The shift in the CIA mission’s has been reflected in the spectacular growth of its Counter-terrorism Center (CTC) from 300 employees in September 2001 to about 2,000 people today – 10 percent of the agency’s entire workforce, according to the Post report.


… In 2005, the agency had created a career track in targeting for the drone programme for analysts in the intelligence directorate, the Sep. 2 Post article revealed.

That decision meant that analysts who chose to specialise in targeting for CIA drone operations were promised that they could stay within that specialty and get promotions throughout their careers. Thus the agency had made far-reaching commitments to its own staff in the expectation that the drone war would grow far beyond the three strikes a year and that it would continue indefinitely.

By 2007, the agency realised that, in order to keep those commitments, it had to get the White House to change the rules by relaxing existing restrictions on drone strikes.

That’s when Hayden began lobbying President George W. Bush to dispense with the constraints limiting the targeting for drone attacks, according to the account in New York Times reporter David Sanger’s book “The Inheritance”. Hayden asked for permission to carry out strikes against houses or cars merely on the basis of behaviour that matched a “pattern of life” associated with Al-Qaeda or other groups.

… Leon Panetta, Obama’s new CIA director, was firmly committed to the drone war. He continued to present it to the public as a strategy to destroy Al-Qaeda, even though he knew the CIA was now striking mainly Afghan Taliban and their allies, not Al-Qaeda.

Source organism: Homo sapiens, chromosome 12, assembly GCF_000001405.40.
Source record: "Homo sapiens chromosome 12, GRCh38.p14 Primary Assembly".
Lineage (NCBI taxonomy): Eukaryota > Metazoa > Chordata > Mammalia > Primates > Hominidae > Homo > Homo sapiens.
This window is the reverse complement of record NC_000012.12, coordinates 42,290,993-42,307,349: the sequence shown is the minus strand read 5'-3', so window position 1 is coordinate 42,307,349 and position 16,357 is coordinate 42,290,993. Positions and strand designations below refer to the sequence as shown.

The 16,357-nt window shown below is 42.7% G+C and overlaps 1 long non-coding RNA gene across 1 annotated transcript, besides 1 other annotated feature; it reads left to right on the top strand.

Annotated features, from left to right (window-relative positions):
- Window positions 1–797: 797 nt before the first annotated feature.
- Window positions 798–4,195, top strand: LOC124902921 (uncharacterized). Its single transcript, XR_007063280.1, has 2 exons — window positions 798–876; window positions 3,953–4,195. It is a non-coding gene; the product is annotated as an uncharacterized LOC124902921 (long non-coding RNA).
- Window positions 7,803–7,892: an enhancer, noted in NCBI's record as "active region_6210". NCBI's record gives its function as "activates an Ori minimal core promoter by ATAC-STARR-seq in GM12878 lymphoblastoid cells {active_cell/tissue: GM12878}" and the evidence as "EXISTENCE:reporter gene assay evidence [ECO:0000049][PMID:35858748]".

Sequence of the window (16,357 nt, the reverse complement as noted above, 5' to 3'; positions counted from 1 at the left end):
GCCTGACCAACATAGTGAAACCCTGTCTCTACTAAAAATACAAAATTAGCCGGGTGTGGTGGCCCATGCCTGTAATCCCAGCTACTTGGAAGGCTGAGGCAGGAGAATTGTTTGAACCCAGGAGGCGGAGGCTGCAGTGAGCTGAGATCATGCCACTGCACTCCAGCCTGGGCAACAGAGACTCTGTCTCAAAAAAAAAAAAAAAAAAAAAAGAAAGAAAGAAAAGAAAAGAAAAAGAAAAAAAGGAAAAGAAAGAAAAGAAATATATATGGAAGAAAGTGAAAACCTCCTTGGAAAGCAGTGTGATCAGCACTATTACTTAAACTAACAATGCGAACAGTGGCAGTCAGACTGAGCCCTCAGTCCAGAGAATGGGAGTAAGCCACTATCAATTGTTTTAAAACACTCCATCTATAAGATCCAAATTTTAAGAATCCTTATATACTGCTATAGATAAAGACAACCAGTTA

In his first press conference on Feb. 25, 2009, Panetta, in an indirect but obvious reference to the drone strikes, said that the effort to destabilise Al-Qaeda and destroy its leadership “have been successful”.

Under Panetta, the rate of drone strikes continued throughout 2009 at the same accelerated pace as in the second half of 2008. And in 2010 the number of strikes more than doubled from 53 in 2009 to 118.

The CIA finally had the major drone campaign it had originally anticipated.

Two years ago, Petraeus appeared to take a somewhat skeptical view of drone strikes in Pakistan. In a secret assessment as CENTCOM commander on May 27, 2009, which was leaked to the Washington Post, Petraeus warned that drone strikes were fueling anti-U.S. sentiments in Pakistan.

Now, however, Petraeus’s personal view of the drone war may no longer be relevant. The CIA’s institutional interests in continuing the drone war may have become so commanding that no director could afford to override those interests on the basis of his own analysis of how the drone strikes affect U.S. interests.

If the US were actually practicing counter terrorism, it might try to avoid giving people so many reasons to become terrorists.

For more discussion of drones and the legalities involved, see my earlier post: Political Assassin Robots Flying In African Skies

For background on the base in the Seychelles see Building A US Military Base In The Seychelles

I noted these selected paragraphs from articles I read today. The topics are most certainly related.

From an article in Nigeria’s Daily Independent: